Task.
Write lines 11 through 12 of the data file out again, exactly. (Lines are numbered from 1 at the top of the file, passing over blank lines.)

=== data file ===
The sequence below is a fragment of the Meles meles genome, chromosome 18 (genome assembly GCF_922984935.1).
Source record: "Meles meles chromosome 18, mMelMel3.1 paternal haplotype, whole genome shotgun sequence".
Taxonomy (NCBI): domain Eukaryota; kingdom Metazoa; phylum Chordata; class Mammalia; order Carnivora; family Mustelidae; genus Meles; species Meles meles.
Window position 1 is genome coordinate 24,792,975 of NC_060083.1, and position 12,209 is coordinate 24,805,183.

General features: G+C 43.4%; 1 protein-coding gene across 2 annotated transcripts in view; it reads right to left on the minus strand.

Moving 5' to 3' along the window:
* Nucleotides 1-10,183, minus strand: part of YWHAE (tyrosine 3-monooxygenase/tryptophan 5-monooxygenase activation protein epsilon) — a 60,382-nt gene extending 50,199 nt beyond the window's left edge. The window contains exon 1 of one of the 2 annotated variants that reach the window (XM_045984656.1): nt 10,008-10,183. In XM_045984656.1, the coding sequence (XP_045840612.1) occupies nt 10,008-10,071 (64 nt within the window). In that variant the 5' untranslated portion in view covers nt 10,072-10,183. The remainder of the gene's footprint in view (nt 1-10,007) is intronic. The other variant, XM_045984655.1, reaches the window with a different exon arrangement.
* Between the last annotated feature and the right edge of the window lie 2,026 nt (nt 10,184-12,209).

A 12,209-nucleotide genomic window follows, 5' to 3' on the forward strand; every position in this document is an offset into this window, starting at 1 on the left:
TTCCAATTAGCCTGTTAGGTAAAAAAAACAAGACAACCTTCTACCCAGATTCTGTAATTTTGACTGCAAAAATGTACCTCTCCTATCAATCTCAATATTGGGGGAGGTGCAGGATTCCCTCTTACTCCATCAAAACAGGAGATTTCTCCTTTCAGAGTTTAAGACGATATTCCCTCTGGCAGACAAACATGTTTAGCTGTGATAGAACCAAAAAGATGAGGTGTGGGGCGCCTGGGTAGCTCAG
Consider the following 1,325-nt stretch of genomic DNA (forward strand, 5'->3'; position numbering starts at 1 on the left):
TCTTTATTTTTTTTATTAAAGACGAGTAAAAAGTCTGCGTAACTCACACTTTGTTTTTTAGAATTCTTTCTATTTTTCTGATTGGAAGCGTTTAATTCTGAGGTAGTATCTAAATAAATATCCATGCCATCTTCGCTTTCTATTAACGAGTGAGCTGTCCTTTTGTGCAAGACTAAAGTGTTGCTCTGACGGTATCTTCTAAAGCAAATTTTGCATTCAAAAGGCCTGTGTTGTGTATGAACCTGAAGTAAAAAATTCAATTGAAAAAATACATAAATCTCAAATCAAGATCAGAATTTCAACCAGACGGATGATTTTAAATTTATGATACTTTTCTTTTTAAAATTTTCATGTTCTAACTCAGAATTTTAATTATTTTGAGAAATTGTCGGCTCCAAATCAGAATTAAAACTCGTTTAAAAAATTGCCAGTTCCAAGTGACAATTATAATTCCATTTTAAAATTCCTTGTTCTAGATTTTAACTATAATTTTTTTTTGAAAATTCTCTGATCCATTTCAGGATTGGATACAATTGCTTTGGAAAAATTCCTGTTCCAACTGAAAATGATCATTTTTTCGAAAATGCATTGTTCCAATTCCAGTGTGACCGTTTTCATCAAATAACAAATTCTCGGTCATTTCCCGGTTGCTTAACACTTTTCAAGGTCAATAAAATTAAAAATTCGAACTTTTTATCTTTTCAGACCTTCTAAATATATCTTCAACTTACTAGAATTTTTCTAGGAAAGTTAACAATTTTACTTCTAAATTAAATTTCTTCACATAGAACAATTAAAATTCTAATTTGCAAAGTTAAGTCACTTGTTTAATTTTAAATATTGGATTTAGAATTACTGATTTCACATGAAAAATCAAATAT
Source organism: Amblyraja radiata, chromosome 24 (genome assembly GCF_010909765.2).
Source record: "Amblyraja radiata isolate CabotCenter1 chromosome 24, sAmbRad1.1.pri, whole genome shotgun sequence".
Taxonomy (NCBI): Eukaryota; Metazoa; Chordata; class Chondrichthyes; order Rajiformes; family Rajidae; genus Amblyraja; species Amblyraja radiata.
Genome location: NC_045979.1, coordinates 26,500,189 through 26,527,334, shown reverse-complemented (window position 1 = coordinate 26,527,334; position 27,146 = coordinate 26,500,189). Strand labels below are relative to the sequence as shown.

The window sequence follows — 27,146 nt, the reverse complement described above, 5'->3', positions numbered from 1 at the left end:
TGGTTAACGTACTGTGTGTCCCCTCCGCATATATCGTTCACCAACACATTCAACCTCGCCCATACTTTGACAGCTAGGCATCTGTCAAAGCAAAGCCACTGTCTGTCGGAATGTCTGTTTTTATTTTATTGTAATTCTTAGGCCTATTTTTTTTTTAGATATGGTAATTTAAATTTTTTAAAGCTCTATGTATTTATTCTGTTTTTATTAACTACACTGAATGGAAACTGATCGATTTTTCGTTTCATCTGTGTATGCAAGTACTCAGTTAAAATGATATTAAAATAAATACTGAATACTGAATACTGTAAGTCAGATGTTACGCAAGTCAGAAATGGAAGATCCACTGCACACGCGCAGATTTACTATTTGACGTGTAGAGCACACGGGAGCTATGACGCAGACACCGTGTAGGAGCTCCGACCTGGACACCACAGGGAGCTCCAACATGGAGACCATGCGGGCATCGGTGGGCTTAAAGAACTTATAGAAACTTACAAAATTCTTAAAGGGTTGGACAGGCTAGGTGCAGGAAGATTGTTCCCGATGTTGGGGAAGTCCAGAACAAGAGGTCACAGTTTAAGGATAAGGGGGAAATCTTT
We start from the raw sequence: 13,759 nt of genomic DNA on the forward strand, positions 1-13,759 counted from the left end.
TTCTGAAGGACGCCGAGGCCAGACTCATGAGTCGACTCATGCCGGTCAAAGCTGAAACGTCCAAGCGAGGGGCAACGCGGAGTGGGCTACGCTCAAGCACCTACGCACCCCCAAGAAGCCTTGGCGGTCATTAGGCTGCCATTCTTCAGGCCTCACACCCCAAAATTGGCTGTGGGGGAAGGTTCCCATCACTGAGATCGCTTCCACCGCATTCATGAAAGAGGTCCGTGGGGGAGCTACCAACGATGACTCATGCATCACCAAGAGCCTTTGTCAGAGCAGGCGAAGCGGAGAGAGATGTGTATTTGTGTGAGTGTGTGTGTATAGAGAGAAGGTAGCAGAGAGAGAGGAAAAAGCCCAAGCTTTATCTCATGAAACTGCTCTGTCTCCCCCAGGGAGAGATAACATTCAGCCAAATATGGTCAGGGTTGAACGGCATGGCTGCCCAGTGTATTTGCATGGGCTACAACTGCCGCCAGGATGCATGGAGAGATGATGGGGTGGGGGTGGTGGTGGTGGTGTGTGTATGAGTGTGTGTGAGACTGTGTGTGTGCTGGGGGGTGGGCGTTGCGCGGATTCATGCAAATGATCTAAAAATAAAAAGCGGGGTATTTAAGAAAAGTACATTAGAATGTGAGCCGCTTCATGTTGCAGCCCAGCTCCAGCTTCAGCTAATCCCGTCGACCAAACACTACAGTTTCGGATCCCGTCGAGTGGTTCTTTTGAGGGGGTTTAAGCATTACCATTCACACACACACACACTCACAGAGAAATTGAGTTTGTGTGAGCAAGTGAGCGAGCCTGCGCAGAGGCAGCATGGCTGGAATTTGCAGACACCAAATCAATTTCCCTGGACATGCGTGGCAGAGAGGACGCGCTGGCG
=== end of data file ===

Consider the following 1,325-nt stretch of genomic DNA (forward strand, 5'->3'; position numbering starts at 1 on the left):
TCTTTATTTTTTTTATTAAAGACGAGTAAAAAGTCTGCGTAACTCACACTTTGTTTTTTAGAATTCTTTCTATTTTTCTGATTGGAAGCGTTTAATTCTGAGGTAGTATCTAAATAAATATCCATGCCATCTTCGCTTTCTATTAACGAGTGAGCTGTCCTTTTGTGCAAGACTAAAGTGTTGCTCTGACGGTATCTTCTAAAGCAAATTTTGCATTCAAAAGGCCTGTGTTGTGTATGAACCTGAAGTAAAAAATTCAATTGAAAAAATACATAAATCTCAAATCAAGATCAGAATTTCAACCAGACGGATGATTTTAAATTTATGATACTTTTCTTTTTAAAATTTTCATGTTCTAACTCAGAATTTTAATTATTTTGAGAAATTGTCGGCTCCAAATCAGAATTAAAACTCGTTTAAAAAATTGCCAGTTCCAAGTGACAATTATAATTCCATTTTAAAATTCCTTGTTCTAGATTTTAACTATAATTTTTTTTTGAAAATTCTCTGATCCATTTCAGGATTGGATACAATTGCTTTGGAAAAATTCCTGTTCCAACTGAAAATGATCATTTTTTCGAAAATGCATTGTTCCAATTCCAGTGTGACCGTTTTCATCAAATAACAAATTCTCGGTCATTTCCCGGTTGCTTAACACTTTTCAAGGTCAATAAAATTAAAAATTCGAACTTTTTATCTTTTCAGACCTTCTAAATATATCTTCAACTTACTAGAATTTTTCTAGGAAAGTTAACAATTTTACTTCTAAATTAAATTTCTTCACATAGAACAATTAAAATTCTAATTTGCAAAGTTAAGTCACTTGTTTAATTTTAAATATTGGATTTAGAATTACTGATTTCACATGAAAAATCAAATAT